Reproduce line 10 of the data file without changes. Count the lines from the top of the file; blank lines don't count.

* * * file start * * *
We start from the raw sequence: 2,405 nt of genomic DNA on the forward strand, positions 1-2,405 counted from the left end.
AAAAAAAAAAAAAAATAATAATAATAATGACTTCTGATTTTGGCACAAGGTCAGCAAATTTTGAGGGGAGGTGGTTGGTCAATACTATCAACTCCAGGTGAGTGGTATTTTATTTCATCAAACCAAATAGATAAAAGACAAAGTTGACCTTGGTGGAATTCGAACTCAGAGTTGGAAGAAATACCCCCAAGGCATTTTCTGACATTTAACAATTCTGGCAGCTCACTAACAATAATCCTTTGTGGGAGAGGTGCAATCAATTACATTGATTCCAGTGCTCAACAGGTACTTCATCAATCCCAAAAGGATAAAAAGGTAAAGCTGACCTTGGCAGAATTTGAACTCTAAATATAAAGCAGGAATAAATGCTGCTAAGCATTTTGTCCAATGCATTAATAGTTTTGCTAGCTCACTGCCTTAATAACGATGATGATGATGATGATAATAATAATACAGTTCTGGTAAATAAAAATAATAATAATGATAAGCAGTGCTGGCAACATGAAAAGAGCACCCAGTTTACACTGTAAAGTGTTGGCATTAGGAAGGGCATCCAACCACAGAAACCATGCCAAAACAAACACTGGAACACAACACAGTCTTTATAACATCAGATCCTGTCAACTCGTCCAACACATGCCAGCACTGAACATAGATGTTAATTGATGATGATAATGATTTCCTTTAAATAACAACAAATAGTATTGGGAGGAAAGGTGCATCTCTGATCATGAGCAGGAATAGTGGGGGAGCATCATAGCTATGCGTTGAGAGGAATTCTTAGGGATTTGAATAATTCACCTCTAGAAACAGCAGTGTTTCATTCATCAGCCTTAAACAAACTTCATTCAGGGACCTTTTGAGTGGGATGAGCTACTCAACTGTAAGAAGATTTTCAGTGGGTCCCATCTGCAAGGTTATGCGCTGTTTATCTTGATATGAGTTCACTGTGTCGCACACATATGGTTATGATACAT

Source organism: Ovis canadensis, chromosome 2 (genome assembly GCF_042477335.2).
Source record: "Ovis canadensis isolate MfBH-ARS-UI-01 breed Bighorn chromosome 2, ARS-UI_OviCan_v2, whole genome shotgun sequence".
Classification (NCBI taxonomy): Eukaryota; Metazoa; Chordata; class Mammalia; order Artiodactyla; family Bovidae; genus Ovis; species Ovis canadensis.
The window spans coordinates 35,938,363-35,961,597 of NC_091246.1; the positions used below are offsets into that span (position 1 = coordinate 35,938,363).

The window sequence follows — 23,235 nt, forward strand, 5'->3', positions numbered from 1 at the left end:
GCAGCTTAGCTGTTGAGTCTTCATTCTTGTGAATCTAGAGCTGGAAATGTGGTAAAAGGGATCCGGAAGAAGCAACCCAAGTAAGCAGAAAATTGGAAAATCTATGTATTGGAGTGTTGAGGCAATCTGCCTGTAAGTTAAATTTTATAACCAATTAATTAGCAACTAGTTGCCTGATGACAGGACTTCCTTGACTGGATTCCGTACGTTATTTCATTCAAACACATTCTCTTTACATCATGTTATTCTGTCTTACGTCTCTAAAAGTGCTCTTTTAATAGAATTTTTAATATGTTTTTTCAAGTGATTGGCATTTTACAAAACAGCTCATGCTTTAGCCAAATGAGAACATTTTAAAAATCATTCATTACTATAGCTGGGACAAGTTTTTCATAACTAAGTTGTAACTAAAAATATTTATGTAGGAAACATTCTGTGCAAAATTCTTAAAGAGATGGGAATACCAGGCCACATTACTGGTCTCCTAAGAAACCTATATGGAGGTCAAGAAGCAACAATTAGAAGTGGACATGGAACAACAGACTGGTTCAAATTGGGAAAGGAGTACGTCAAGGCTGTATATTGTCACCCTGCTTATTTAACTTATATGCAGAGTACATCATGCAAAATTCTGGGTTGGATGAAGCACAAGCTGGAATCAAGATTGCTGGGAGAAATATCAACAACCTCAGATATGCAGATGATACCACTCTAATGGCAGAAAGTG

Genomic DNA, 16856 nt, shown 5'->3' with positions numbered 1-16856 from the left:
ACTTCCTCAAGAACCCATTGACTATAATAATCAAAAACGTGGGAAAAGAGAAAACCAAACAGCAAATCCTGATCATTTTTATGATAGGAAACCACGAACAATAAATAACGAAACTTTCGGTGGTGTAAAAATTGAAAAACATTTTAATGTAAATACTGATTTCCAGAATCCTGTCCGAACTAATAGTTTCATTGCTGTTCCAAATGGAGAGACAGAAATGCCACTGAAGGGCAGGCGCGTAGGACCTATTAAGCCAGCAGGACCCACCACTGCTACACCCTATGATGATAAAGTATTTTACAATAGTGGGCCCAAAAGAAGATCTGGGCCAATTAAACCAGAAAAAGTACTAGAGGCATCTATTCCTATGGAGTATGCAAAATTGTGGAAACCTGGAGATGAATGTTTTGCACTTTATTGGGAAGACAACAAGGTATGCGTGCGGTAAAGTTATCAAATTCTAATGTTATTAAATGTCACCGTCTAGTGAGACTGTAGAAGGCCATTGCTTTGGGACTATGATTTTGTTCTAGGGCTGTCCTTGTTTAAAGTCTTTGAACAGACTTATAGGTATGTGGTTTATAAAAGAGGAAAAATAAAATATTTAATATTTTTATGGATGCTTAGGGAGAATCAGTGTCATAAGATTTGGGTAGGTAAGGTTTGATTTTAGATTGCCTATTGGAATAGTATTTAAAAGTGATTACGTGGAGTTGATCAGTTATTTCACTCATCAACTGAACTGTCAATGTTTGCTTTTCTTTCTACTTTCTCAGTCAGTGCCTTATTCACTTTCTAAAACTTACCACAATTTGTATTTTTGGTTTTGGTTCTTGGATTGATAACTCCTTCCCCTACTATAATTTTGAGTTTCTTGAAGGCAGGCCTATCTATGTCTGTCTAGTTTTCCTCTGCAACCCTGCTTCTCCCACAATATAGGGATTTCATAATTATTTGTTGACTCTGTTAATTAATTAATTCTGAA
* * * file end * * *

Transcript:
ACTTCCTCAAGAACCCATTGACTATAATAATCAAAAACGTGGGAAAAGAGAAAACCAAACAGCAAATCCTGATCATTTTTATGATAGGAAACCACGAACAATAAATAACGAAACTTTCGGTGGTGTAAAAATTGAAAAACATTTTAATGTAAATACTGATTTCCAGAATCCTGTCCGAACTAATAGTTTCATTGCTGTTCCAAATGGAGAGACAGAAATGCCACTGAAGGGCAGGCGCGTAGGACCTATTAAGCCAGCAGGACCCACCACTGCTACACCCTATGATGATAAAGTATTTTACAATAGTGGGCCCAAAAGAAGATCTGGGCCAATTAAACCAGAAAAAGTACTAGAGGCATCTATTCCTATGGAGTATGCAAAATTGTGGAAACCTGGAGATGAATGTTTTGCACTTTATTGGGAAGACAACAAGGTATGCGTGCGGTAAAGTTATCAAATTCTAATGTTATTAAATGTCACCGTCTAGTGAGACTGTAGAAGGCCATTGCTTTGGGACTATGATTTTGTTCTAGGGCTGTCCTTGTTTAAAGTCTTTGAACAGACTTATAGGTATGTGGTTTATAAAAGAGGAAAAATAAAATATTTAATATTTTTATGGATGCTTAGGGAGAATCAGTGTCATAAGATTTGGGTAGGTAAGGTTTGATTTTAGATTGCCTATTGGAATAGTATTTAAAAGTGATTACGTGGAGTTGATCAGTTATTTCACTCATCAACTGAACTGTCAATGTTTGCTTTTCTTTCTACTTTCTCAGTCAGTGCCTTATTCACTTTCTAAAACTTACCACAATTTGTATTTTTGGTTTTGGTTCTTGGATTGATAACTCCTTCCCCTACTATAATTTTGAGTTTCTTGAAGGCAGGCCTATCTATGTCTGTCTAGTTTTCCTCTGCAACCCTGCTTCTCCCACAATATAGGGATTTCATAATTATTTGTTGACTCTGTTAATTAATTAATTCTGAA